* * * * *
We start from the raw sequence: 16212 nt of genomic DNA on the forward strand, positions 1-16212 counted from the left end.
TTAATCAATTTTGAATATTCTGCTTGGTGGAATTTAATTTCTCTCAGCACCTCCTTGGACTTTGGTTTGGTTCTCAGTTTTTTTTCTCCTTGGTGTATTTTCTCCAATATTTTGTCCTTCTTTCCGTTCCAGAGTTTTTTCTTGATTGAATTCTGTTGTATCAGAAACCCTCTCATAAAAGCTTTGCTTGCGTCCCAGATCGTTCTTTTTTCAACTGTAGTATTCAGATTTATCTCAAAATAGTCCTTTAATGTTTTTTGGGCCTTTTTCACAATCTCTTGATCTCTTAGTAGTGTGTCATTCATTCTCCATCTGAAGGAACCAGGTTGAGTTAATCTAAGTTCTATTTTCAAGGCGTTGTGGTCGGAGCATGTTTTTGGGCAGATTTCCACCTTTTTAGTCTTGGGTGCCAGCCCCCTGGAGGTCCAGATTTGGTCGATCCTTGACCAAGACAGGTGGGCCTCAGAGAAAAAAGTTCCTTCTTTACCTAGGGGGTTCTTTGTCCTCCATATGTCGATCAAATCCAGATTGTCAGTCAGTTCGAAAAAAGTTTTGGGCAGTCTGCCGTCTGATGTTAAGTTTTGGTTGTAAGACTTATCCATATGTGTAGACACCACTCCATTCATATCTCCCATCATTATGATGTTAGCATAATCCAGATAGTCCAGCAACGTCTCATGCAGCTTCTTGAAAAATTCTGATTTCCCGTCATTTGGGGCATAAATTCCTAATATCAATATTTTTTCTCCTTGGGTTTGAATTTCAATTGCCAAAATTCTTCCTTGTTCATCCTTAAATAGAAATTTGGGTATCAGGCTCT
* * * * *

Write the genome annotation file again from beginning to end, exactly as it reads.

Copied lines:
We start from the raw sequence: 16212 nt of genomic DNA on the forward strand, positions 1-16212 counted from the left end.
TTAATCAATTTTGAATATTCTGCTTGGTGGAATTTAATTTCTCTCAGCACCTCCTTGGACTTTGGTTTGGTTCTCAGTTTTTTTTCTCCTTGGTGTATTTTCTCCAATATTTTGTCCTTCTTTCCGTTCCAGAGTTTTTTCTTGATTGAATTCTGTTGTATCAGAAACCCTCTCATAAAAGCTTTGCTTGCGTCCCAGATCGTTCTTTTTTCAACTGTAGTATTCAGATTTATCTCAAAATAGTCCTTTAATGTTTTTTGGGCCTTTTTCACAATCTCTTGATCTCTTAGTAGTGTGTCATTCATTCTCCATCTGAAGGAACCAGGTTGAGTTAATCTAAGTTCTATTTTCAAGGCGTTGTGGTCGGAGCATGTTTTTGGGCAGATTTCCACCTTTTTAGTCTTGGGTGCCAGCCCCCTGGAGGTCCAGATTTGGTCGATCCTTGACCAAGACAGGTGGGCCTCAGAGAAAAAAGTTCCTTCTTTACCTAGGGGGTTCTTTGTCCTCCATATGTCGATCAAATCCAGATTGTCAGTCAGTTCGAAAAAAGTTTTGGGCAGTCTGCCGTCTGATGTTAAGTTTTGGTTGTAAGACTTATCCATATGTGTAGACACCACTCCATTCATATCTCCCATCATTATGATGTTAGCATAATCCAGATAGTCCAGCAACGTCTCATGCAGCTTCTTGAAAAATTCTGATTTCCCGTCATTTGGGGCATAAATTCCTAATATCAATATTTTTTCTCCTTGGGTTTGAATTTCAATTGCCAAAATTCTTCCTTGTTCATCCTTAAATAGAAATTTGGGTATCAGGCTCT